After two tribunal verdicts and a Court of Session verdict, HM Revenue and Customs (HMRC) has won their battle over Rangers’ use of Employee Benefit Trusts (EBTs) with it being unanimously agreed that the Scottish club broke tax rules.
Between 2001 and 2010, Rangers paid out around £50 million to 80 players, managers and club officials using the EBT scheme.
Two tax tribunals found in Rangers’ favour but as the battle raged over the tax case, Rangers went into administration and thereafter liquidation.
HMRC appealed against the tribunal decisions, arguing that the EBTs were not in fact loans but actually earnings and should be taxed accordingly, and won in the Court of Session in 2015.
The decision now means that liquidators BDO are now liable for the tax and will now have to use their creditors’ pot, reportedly to be in the region of £40 million, to pay off the taxman.
HMRC used Rangers as a test case and Wednesday’s victory could open the floodgates on similar action against clubs across the country. They could now issue Follower Notices, demanding payments from clubs and companies who ran similar schemes.
A commission led by Judge Lord Nimmo Smith had previously ruled that Rangers had gained ‘no sporting advantage’ over their use of EBTs, but this was heavily influenced by the first tier tribunal result – which Rangers won.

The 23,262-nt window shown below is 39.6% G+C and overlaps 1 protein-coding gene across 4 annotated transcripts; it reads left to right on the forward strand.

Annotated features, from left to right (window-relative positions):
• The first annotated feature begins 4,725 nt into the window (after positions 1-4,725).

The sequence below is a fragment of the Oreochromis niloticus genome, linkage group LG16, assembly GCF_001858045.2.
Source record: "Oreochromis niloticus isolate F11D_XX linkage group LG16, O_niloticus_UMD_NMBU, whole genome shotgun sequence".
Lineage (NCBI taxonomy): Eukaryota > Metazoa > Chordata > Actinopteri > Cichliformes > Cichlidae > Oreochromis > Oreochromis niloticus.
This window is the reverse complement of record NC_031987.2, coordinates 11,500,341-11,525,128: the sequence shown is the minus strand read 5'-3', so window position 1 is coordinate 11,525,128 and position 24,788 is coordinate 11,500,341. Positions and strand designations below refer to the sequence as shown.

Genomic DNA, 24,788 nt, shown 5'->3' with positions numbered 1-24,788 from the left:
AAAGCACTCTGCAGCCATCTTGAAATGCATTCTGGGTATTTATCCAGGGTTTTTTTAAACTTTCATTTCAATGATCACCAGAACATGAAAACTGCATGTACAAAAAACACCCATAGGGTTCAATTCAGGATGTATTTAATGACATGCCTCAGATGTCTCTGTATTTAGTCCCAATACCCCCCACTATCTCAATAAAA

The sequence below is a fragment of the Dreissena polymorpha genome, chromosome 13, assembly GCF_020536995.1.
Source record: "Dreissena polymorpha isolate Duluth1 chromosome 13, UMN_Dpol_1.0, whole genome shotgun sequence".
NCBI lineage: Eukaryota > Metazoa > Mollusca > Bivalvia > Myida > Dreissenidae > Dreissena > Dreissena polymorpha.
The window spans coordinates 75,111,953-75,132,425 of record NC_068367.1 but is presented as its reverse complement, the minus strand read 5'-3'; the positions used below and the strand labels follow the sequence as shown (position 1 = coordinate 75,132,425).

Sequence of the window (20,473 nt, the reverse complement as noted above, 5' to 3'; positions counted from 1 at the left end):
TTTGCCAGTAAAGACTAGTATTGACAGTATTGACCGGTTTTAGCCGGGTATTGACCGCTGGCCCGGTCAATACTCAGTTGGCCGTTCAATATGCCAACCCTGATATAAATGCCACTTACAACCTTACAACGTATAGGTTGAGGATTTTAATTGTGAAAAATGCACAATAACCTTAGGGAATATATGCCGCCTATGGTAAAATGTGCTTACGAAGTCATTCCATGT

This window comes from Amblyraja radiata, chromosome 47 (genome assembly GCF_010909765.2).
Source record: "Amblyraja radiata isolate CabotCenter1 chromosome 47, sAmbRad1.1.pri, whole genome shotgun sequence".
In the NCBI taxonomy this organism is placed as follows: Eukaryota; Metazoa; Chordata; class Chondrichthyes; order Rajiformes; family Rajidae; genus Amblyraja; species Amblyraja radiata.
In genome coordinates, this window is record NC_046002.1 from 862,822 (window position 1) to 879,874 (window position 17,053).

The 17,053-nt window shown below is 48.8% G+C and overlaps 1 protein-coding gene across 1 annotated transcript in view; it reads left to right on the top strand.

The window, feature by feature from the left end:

With the highest court in the land now ruling that Rangers broke tax rules in their use of EBTs, calls for the Ibrox side to be stripped of silverware won between 2001 and 2011 will intensify, with the SPFL and the Scottish FA facing the wrath of Scottish football.
Rangers had to pay a £250,000 fine issued by the SPL in 2013 after the old club were found to have withheld “side letters” detailing EBT payments to players in breach of league rules, in what the organisation claimed amounted to 11 years’ worth of ‘admin errors’.
The Supreme Court ruling comes on the back of the new Rangers club being knocked out of Europe at the first time of asking by Luxembourg minnows Progrès 2-1 on aggregate, in what has been described as the worst defeat for a Scottish Club in the history of European competition.